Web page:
Stanford University knowingly allowed a sexual predator to roam free on campus and to graduate, despite several reports of sexual assaults on female undergraduates, a new bombshell lawsuit claims.
The civil rights suit, filed in the U.S. District Court in San Francisco by a student identified as Jane Doe, alleges that the prestigious university failed to discipline a “known predator,” who had allegedly threatened to kill one of his victims.
The plaintiff, a current graduate student at Stanford, says she was raped by another male student — Mr. X — who had previously sexually assaulted at least one other female student.
One of these women, referred to as Ms. A in the court filings, accused Mr.X of repeatedly assaulting her over the course of several months, in 2010 and 2011. In one instance, he brutally choked her “nearly to the point of unconsciousness” and told her that no one would notice her death, before molesting her, Ms. A says.
But when Ms. A reported his actions to university officials, one of them suggested that she deal with the incident by “renting a car and going to a beach,” the suit claims.
No investigation was triggered.
When Ms. A then decided to visit a university counselor, the latter disapproved of Ms. A’s revealing sweater shirt, before asking if she had put herself in a promiscuous situation to appear “sexually available,” she says.
Another woman reported Mr. X to the school for becoming “violently angry” after she refused to have sex with him. He allegedly threw a table at her and punched her, “splitting her lip,” the complaint says.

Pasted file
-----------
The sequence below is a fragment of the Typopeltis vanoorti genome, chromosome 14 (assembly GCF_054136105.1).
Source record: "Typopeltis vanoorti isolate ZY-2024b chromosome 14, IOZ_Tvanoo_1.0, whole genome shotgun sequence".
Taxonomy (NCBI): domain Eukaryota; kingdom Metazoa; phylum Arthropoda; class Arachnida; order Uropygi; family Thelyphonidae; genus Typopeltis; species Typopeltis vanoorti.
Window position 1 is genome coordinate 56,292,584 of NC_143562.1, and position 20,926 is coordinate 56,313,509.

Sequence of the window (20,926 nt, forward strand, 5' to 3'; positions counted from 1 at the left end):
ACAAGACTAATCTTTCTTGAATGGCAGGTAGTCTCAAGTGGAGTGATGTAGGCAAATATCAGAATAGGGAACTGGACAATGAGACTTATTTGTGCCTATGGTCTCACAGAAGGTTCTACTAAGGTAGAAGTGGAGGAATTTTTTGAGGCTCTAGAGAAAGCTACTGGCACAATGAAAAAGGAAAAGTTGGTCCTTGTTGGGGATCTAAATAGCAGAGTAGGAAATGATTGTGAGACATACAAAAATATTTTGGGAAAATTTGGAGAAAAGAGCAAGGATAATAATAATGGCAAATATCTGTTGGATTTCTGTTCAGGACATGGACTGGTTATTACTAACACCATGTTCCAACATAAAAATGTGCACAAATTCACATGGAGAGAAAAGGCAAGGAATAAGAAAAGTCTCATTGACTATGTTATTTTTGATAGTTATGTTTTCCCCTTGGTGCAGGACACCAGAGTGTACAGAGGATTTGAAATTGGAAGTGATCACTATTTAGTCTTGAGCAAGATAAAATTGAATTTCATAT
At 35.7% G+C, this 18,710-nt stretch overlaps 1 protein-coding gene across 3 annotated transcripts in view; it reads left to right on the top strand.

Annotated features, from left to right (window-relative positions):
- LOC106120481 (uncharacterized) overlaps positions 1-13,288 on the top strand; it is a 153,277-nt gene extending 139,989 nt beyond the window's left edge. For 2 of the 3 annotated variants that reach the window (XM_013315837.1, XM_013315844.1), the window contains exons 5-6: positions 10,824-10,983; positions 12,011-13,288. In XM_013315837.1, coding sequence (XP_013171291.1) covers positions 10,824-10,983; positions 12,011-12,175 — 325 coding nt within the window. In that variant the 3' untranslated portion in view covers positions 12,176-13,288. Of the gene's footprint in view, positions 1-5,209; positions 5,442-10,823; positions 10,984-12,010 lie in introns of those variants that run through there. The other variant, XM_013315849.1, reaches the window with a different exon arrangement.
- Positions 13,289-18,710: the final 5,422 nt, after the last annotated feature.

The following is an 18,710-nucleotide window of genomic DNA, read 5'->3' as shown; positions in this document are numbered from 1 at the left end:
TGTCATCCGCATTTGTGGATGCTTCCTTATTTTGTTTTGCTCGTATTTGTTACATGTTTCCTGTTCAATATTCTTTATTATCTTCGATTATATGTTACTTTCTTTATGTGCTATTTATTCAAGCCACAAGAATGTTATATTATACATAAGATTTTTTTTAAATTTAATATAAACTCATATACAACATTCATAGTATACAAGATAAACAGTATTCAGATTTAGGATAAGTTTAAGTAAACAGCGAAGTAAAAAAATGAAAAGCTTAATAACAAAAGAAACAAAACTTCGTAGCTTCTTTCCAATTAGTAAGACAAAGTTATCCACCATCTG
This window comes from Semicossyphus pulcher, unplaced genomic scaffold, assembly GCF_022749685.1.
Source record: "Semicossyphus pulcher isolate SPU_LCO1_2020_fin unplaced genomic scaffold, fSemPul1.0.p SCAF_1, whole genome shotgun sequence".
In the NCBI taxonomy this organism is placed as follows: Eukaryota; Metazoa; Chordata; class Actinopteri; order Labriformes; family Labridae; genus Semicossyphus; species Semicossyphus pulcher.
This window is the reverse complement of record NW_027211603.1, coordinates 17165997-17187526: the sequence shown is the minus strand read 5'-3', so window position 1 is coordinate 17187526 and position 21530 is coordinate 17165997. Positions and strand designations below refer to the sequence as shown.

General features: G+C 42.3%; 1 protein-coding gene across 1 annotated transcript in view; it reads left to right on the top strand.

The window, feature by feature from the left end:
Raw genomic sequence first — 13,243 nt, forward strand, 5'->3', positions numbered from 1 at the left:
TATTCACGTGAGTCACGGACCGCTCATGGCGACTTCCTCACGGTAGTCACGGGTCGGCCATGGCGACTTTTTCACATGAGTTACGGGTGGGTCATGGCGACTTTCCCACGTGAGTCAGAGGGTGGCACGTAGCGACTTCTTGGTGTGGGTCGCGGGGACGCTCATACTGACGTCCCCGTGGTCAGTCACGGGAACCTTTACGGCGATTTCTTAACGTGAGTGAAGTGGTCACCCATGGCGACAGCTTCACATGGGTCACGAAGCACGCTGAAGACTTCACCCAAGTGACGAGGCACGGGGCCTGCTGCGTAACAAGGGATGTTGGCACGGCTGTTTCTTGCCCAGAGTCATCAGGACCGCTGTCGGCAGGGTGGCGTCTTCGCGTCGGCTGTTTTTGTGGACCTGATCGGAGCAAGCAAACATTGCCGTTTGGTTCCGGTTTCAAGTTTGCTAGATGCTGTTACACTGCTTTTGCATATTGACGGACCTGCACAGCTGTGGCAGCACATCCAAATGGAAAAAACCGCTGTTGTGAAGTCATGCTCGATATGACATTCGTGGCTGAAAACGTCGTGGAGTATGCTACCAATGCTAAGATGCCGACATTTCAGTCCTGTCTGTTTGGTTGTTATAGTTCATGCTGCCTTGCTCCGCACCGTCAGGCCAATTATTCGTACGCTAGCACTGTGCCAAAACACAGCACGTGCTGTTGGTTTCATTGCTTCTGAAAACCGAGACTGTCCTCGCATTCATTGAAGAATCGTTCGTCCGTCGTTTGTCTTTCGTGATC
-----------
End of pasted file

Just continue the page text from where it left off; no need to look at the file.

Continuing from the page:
The suit argues that Stanford’s failure to investigate Ms A’s complaints and appropriately punish Mr.X made it easier for him to go on sexually assaulting Ms. Doe, whom he began dating in 2013. According to Ms. Doe, Mr. X forced himself on her after she refused to give him oral sex, berated her and told her to “kill herself.”
The lawsuit further alleges that, through its lax response, Stanford “deprived Ms. Doe of access to the educational benefits or opportunities provided by Stanford, in violation of Title IX.”
Lisa Lapin, Stanford’s vice president of university communications, said in a statement that while they had “sympathy for the plaintiff” the university would be vigorously fighting these accusations, as they believe “that Stanford has acted with appropriate diligence and compassion.”
Stanford is one of several major U.S. universities under federal review for their mishandling of sexual assault cases on campus.
This lawsuit comes only months after the controversial case of former Stanford swimmer Brock Turner, who was released from jail after serving half of a his six-month sentence for sexually assaulting an unconscious woman on campus.